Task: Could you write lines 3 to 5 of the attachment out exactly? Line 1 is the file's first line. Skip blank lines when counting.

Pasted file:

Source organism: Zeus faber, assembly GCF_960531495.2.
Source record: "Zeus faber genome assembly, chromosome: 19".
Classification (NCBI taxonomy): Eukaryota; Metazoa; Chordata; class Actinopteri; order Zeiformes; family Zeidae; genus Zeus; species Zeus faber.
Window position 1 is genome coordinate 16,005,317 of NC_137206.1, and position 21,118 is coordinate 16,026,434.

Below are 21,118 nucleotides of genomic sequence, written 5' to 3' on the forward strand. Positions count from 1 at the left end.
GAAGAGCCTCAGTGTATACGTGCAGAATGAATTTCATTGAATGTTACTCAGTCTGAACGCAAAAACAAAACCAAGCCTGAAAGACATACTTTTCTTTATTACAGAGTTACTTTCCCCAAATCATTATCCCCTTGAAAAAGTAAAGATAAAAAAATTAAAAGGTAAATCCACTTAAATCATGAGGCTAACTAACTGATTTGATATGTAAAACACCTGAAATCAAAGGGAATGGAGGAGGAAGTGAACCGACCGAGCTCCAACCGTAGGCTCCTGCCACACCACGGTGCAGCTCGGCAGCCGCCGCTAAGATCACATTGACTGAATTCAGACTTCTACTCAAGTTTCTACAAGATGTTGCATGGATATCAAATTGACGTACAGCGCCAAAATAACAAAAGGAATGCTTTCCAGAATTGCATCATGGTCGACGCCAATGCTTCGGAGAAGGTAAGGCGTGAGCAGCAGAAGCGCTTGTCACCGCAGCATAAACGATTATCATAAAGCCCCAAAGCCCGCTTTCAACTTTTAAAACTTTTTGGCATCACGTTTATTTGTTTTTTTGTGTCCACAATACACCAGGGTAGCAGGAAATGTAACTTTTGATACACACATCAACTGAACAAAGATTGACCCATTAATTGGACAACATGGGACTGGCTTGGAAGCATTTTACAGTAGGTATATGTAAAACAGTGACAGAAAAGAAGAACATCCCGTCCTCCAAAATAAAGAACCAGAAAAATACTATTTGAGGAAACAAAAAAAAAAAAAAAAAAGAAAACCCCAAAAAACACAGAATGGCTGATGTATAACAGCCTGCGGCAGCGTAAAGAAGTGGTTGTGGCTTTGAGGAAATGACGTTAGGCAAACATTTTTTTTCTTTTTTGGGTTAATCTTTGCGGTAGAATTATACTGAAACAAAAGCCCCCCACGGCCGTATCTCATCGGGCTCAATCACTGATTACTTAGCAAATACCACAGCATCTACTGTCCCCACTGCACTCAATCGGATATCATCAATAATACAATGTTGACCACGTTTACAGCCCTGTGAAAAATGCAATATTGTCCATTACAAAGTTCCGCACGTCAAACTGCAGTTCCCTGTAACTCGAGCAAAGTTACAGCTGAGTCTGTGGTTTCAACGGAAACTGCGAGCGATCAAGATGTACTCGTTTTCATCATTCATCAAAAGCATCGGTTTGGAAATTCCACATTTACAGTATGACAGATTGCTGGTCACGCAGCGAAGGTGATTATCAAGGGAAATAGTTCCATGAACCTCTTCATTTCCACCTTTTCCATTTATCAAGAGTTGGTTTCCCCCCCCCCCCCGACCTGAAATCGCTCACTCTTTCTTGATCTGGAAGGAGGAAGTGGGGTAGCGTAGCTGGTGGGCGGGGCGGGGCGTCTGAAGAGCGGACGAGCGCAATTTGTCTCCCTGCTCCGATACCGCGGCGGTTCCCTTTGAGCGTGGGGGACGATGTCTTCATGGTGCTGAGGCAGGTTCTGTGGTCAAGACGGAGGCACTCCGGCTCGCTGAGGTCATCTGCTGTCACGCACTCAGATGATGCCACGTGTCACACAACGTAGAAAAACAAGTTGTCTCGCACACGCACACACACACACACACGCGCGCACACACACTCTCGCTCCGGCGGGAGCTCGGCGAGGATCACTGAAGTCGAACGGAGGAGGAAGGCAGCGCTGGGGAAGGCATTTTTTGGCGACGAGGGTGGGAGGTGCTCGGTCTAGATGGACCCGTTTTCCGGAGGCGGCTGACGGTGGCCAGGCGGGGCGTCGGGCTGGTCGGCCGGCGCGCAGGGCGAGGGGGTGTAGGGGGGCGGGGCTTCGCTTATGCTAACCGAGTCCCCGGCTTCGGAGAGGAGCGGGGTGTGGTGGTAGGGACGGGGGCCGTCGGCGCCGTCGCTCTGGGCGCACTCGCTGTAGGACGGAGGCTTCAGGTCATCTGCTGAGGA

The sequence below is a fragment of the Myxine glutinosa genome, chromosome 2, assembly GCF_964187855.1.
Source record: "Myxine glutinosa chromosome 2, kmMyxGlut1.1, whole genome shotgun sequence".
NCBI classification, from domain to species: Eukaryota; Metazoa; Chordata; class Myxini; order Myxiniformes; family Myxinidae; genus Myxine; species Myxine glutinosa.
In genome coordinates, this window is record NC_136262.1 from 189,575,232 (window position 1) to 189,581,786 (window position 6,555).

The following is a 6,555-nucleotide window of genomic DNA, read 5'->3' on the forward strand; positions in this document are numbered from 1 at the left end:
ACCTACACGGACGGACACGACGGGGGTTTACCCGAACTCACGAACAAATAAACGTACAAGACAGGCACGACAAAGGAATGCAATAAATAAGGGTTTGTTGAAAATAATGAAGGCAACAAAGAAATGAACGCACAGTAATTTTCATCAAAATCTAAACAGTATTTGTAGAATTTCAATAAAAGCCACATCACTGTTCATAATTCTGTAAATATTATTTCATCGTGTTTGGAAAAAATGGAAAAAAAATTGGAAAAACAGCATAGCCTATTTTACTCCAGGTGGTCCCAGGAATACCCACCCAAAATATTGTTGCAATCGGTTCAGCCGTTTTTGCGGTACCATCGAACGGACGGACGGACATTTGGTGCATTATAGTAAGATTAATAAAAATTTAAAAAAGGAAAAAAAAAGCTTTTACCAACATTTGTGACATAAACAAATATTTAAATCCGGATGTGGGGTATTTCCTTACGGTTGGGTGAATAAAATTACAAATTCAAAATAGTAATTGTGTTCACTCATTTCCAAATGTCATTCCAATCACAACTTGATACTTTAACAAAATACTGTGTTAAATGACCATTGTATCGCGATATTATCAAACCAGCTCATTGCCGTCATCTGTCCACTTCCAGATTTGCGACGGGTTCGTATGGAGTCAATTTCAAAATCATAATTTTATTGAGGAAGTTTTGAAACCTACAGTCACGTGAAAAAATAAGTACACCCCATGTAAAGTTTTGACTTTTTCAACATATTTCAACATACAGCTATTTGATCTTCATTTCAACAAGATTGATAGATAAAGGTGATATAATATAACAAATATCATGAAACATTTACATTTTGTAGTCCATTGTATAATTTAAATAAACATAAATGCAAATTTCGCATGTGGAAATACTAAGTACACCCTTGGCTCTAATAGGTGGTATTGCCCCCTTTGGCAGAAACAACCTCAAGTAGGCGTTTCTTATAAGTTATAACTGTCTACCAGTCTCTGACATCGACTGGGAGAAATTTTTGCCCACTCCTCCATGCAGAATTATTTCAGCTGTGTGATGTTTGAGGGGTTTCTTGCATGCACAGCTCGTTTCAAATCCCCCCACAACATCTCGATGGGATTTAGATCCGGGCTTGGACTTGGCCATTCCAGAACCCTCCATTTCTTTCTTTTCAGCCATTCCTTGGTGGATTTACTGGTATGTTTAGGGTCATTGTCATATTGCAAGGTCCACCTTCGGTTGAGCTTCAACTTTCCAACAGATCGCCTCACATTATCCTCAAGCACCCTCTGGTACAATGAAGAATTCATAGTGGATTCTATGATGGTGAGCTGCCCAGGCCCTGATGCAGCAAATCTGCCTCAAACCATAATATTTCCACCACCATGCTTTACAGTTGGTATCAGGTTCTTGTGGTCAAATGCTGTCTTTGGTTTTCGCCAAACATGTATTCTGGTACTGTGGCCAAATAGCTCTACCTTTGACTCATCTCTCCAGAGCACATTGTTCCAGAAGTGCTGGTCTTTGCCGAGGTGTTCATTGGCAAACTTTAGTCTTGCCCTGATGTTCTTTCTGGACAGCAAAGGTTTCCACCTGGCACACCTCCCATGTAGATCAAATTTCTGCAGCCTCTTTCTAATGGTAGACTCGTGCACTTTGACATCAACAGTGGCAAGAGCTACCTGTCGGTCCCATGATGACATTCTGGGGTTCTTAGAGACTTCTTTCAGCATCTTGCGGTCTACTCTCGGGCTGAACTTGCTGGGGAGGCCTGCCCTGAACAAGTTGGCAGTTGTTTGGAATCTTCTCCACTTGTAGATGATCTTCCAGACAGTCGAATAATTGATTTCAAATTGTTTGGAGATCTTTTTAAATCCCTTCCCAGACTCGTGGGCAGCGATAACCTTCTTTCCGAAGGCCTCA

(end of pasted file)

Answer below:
Classification (NCBI taxonomy): Eukaryota; Metazoa; Chordata; class Actinopteri; order Zeiformes; family Zeidae; genus Zeus; species Zeus faber.
Window position 1 is genome coordinate 16,005,317 of NC_137206.1, and position 21,118 is coordinate 16,026,434.

Below are 21,118 nucleotides of genomic sequence, written 5' to 3' on the forward strand. Positions count from 1 at the left end.